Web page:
China, by comparison is a relatively more fragile economy with much of the growth there coming from manufacturing and real estate , both of which are sectors that are starting to struggle because, either there's pressure to move manufacturing away from external forces or internal force in China are clamping down on real estate speculation to free up the capital allocation crisis there where people would rather put their money on brick and concrete rather than back scientific innovation or commercial enterprise.
In short, the US can print $4-$5 Trillion dollars and get away with it while China simply does not enjoy the same luxury.
(And 0.1 trillions in gold reserves FWIW.)
ECB and FED: about 0.25%
I may be misinterpreting your point though.
We in the west have a tendency to overestimate China's debt problems by comparing the numbers and ratios to that of the west. Forgetting that 1) China is very big and has a lot of people 2) most people in China are poor and live essentially in a third-world economy that can grow very fast by basic investment in infrastructure such as transportation, housing, energy, education.
That why the patent system is so toxic for the global south its like cutting off the steps on the value chain stair.
Today we have global brands like Xiaomi, Huawei, Tiktok in every corner of the planet.
And there is just going to be more of it.
Export driven growth is also very risky as geopolitical issues (as we can see now with Huawei) can happen on a dime. In order to develop China up to western standards, the world needs to supply resources for a population well over all the western countries (EU+US+CANZUK+Asian Tigers) combined. All of the countries that have achieved had good relationships with their importing trading partners, China on the other hand is moving in the opposite direction due to political reasons.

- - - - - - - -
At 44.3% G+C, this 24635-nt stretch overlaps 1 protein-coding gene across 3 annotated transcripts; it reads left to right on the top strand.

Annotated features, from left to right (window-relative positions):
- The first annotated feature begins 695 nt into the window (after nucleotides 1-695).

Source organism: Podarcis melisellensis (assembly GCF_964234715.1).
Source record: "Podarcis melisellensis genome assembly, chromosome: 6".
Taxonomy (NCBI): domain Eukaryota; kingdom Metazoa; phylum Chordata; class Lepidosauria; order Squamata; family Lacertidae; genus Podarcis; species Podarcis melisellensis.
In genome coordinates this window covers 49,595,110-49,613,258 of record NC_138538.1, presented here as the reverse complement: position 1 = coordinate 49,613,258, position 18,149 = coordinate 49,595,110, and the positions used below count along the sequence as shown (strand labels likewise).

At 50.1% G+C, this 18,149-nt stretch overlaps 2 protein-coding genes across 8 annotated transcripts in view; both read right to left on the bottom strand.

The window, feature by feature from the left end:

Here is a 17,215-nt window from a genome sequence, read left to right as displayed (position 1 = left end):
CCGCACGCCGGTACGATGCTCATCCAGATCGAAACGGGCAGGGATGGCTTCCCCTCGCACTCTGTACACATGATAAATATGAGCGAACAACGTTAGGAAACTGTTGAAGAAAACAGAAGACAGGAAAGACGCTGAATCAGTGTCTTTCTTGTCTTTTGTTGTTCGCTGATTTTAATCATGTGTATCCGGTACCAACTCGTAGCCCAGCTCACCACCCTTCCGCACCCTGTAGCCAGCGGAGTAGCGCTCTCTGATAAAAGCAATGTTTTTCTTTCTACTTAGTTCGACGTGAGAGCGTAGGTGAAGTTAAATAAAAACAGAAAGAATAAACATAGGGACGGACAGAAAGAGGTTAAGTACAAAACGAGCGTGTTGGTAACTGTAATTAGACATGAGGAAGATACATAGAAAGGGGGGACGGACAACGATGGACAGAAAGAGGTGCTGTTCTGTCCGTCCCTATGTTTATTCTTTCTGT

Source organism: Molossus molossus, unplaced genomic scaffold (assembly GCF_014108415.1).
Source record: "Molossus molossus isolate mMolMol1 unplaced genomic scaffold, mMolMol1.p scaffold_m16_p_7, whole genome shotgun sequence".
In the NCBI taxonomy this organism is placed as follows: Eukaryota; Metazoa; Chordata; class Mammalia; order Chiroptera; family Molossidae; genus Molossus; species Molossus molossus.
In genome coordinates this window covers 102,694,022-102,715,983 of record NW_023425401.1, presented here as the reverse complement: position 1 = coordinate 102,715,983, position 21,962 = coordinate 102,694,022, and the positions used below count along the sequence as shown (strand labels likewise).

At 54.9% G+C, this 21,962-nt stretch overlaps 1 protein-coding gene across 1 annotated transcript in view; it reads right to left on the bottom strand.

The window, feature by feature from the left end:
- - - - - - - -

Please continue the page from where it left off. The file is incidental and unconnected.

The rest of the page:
Instead predicting that it is going to end abruptly tomorrow, the intellectual powers of commentators would be better spent on explaining why it continues and why it has continued for so long.
All of which are beside the point. It is the type of jobs that are available and their relative value. Internal consumption needs to effect a shift in the economy towards services, which isn't happening. Off-shored high-tech manufacturing is moving away to more political acceptable countries.
>Instead predicting that it is going to end abruptly tomorrow, the intellectual powers of commentators would be better spent on explaining why it continues and why it has continued for so long.
Mainly because they created an unequal system with capital controls and ownership rules to siphon foreign capital and IP. This is supercharged by an hyper aggressive business environment and in general large appetite for risk, leading to sky-high asset prices, which is a concern for advanced economies, but much more of a concern for a developing one.
And from what I can gather Chinese EV car brands are now just entering the European markets.